Outcomes and Explanations for Global Health Initiative Funding Trends in Relation to Maternal Health and Child Malnourishment in India

Eileen Saunders

Abstract


In the past several decades, globalization has given way to a fragmented network of institutions, initiatives, funds, and organizations to tackle disease on an international scale.  Most international funding for health aid is for service delivery for specific diseases, and usually diseases that pose as a great short term threat to certain countries.  There is a host of positive outcomes from these types of funding initiatives, as they can bring attention and services to disease prevention very quickly. However, the underlying cultural and social determinants of health in developing countries are often neglected by GHIs (Global Health Initiatives) and governments, and there is little investment in long-term changes.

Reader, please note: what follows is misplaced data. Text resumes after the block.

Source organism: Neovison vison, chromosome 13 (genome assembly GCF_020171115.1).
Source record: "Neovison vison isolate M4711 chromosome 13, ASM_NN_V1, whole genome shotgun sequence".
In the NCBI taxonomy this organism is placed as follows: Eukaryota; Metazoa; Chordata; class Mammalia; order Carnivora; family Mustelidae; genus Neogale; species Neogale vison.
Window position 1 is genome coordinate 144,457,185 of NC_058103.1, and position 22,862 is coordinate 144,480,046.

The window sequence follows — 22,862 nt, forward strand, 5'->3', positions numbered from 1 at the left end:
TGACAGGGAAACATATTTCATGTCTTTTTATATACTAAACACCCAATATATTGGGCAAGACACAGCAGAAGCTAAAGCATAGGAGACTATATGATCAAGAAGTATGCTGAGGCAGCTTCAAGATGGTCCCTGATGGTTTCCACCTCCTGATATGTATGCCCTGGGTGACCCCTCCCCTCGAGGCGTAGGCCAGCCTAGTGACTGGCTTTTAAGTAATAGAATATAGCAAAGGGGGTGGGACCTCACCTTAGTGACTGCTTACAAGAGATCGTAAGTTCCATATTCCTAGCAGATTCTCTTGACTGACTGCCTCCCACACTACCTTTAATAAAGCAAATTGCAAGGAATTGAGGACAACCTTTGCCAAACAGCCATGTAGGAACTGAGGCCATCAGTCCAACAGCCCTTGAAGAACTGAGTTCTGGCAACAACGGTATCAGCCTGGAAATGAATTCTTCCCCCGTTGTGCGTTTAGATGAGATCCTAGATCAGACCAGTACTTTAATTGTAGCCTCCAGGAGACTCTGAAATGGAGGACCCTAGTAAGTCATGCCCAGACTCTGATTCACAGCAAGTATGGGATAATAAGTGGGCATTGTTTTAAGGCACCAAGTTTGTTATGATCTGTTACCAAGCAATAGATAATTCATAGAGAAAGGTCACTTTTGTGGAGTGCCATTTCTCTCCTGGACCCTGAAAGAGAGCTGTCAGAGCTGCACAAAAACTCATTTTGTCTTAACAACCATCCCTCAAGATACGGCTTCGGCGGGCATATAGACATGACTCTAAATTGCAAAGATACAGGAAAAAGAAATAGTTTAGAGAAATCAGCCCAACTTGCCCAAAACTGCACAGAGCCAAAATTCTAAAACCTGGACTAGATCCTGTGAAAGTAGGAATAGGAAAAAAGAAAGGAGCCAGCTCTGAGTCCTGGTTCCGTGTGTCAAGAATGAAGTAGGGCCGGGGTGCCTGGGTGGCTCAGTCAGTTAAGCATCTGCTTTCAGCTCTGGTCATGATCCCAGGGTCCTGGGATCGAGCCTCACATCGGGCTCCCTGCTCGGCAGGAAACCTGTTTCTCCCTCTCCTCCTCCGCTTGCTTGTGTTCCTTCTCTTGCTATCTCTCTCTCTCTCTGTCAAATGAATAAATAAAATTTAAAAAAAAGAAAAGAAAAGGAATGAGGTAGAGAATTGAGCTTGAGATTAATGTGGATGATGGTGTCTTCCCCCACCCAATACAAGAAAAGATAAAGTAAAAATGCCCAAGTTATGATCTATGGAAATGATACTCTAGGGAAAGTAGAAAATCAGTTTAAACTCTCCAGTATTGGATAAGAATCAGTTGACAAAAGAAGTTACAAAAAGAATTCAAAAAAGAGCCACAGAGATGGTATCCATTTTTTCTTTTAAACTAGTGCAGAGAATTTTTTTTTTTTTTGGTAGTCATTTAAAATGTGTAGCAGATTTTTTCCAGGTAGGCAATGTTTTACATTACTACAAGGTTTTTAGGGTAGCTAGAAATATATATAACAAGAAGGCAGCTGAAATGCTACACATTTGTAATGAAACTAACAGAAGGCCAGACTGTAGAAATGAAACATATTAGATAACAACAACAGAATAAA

This paper aims to shed light on how and why international health funding trends can create debilitating outcomes for developing nations. First, the history surrounding the evolution of GHIs will be examined, along with a discussion of the extensive variables that are involved in global health research.  Thirdly, the financing trends will be looked at, along with an overview of the positive and negative effects of those trends.  And lastly, the explanations and theories surrounding the trends and effects of GHI funding will be discussed and examined further in the case for malnourishment in India.


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